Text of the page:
At any rate, food for thought. I’ll get off my soap box now. Thank you again to the author for the article! I now turn it back over to you, the scholars of the forum, for lively discussion…
Samuel Brown’s analysis and facts are exactly correct. Actually, demonstrating the failings of Miller’s Muslim interpretations is child’s play to the serious historian. Then when one puts this in the context of Miller’s treatment of his multiple other proofs, one is forced to conclude that they are untenable. Given they are untenable when Miller asserts them, they are still untenable when EGW asserts them. Again, consider the cumulative evidence of the multiple Millerite “prophetic periods.”
I assure you I have not missed the point you have brought out. The brethren not addressing the glaring problem of Aug 11 in GC back in Prescott’s day has left a lot of egg on their faces and that of the ministry of White and the church. It is an embarrassment.
Rev 9 is a prophecy, the fulfillment of which is yet future.
The most straightforward way to interpret Rev 9 is to assume that St John saw actual events that were still in the future when he saw them in AD 95. I think they are still in the future for us here in 2022. Rev 9 will most likely be fulfilled during the Tribulation.
Rev 9:1-11 summary:
A powerful Angel from Heaven will unlock the bottomless pit (hell) and release vast hoards of demons which appeared to St John as weird locusts. These nasty spiritual creatures will torment people, but not kill them. Their king’s name is Abbadon, which I believe is probably another name for Satan. I don’t know how they will appear to us who hope to be “alive and remain” till Christ’s coming, but I expect they will be able to assume many shapes.
Rev 9:13-21 summary:
The 6th angel will blow his horn and release 4 demons confined in Euphrates River. These 4 demons will go forth with a vast herd of horsemen, somewhat similar to the first bunch of locusts and kill people instead of merely tormenting. This will continue for 13 months.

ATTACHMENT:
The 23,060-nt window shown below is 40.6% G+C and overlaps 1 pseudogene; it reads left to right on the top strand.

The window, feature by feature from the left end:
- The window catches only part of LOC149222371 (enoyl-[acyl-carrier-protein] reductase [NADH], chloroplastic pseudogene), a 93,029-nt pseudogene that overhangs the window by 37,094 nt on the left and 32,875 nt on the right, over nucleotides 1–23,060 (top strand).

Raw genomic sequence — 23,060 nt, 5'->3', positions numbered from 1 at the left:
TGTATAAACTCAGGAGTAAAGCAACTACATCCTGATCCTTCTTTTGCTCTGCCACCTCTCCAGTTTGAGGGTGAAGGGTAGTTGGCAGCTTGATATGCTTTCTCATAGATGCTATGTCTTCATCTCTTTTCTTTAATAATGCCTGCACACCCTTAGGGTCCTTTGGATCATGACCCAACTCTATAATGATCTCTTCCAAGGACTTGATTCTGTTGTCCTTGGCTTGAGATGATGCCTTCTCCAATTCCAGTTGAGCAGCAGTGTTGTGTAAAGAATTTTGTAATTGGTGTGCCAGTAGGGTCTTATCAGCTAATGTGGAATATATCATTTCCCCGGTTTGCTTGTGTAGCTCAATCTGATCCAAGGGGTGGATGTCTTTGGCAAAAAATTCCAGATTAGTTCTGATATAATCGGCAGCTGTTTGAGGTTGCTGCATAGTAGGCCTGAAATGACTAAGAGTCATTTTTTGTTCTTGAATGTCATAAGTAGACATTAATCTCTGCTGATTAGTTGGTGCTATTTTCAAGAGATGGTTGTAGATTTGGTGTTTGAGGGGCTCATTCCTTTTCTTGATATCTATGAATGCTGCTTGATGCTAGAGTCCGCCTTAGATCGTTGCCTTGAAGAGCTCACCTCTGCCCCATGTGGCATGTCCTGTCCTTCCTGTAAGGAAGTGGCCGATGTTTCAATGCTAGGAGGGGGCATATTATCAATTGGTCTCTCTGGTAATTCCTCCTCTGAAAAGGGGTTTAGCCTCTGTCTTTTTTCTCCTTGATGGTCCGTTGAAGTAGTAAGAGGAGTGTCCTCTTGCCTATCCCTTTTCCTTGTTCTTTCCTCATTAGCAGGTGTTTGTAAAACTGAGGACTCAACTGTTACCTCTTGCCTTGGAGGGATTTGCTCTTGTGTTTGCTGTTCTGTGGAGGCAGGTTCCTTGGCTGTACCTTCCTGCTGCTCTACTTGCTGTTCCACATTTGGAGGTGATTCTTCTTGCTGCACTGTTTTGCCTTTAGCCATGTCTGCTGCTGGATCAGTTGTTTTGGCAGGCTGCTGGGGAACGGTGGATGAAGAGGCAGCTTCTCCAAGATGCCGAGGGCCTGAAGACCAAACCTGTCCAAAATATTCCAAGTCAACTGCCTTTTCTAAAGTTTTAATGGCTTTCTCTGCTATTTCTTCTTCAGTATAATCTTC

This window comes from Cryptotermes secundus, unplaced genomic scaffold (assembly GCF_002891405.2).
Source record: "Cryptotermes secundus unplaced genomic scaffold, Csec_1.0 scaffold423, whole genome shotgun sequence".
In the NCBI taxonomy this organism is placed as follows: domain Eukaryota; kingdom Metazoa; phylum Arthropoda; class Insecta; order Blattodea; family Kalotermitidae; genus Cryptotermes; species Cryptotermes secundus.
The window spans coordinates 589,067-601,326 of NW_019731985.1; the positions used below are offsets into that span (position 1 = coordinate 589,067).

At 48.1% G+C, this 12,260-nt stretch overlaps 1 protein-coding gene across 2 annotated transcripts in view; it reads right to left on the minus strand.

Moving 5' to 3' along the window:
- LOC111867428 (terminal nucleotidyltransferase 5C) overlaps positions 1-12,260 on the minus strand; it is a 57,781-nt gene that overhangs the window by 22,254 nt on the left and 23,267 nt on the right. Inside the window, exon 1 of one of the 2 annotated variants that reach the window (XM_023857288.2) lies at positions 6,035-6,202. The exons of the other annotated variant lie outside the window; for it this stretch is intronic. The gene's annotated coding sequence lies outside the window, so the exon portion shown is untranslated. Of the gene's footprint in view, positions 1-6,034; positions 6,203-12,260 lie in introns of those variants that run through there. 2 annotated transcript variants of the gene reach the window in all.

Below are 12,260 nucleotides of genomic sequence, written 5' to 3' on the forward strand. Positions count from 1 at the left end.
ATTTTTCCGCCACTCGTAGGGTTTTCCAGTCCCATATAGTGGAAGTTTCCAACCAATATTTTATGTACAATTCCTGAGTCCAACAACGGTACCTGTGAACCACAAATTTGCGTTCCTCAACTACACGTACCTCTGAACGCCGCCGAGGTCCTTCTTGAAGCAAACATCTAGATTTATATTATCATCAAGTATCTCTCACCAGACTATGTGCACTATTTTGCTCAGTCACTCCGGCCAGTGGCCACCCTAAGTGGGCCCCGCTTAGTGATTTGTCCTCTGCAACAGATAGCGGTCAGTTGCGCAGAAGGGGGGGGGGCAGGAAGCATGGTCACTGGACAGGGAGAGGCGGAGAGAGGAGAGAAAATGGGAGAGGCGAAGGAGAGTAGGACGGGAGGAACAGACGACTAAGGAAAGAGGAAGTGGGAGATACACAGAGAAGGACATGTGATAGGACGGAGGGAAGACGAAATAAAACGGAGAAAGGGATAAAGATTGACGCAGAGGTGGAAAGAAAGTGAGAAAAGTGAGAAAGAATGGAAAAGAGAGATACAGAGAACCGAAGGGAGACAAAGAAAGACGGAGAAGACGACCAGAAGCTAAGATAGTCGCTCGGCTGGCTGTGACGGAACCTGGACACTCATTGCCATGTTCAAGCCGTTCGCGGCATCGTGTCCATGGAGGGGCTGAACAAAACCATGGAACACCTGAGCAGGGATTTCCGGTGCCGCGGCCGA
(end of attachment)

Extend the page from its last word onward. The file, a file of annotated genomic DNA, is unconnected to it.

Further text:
Will these “locusts” and “horsemen” of Rev 9 retain the form that John saw? I doubt it.
Rev 9:20,21 tells us that the survivors of these plagues will not repent. Sounds like their “close of probation”. Also sounds like the end of time to me. I think it is a prophecy of the tribulation, during which time probation will close for many people.
The problem with SDA interpretation of Rev 9 and the 6th trumpet is not because of being sidetracked by the Ottomans. Adventist interpretation of prophecy was sidetracked long before chapter 9 by the Church’s over reliance on the “historicist” theory of prophetic interpretation which apparently calls for a historical fulfillment of any prophecy that can’t be proven to be future.
What about the Ottomans is suggested by supernatural apparitions that combine horses and scorpions and tails with snakeheads? Is it not more straightforward to think that these demonic appearing monsters really are demons instead of Turks? Have Adventists stopped believing in Satan and demons?
Adventist historicism tells us that the falling of the stars occurred in 1833. See Great Controversy p333. The falling of the stars was predicted by Christ as a sign of his imminent coming, and He said “the generation that sees these things shall not pass away till all these things are fulfilled.” But the generation that saw 1833 is long gone. I know that people have lost their faith in Christ because of this historicist teaching that has failed, making Christ look like a false prophet. Christ’s prophecy has not failed. But SDA historicism has failed and caused people of little faith to become nonbelievers in Jesus. Historicists have led people away from Mat 24:3 which has the disciples asking “what shall be the sign of thy coming and of the END OF THE WORLD?” (Mat 24:3) That is the question Jesus was answering when He told about the falling stars, dark sun and moon, and great earthquake. These things will happen just before the Second Coming, during the Tribulation; and the generation that sees them will NOT pass away before Christ returns.
All this navel gazing for Ottomans in the trumpets should stop. It is false doctrine.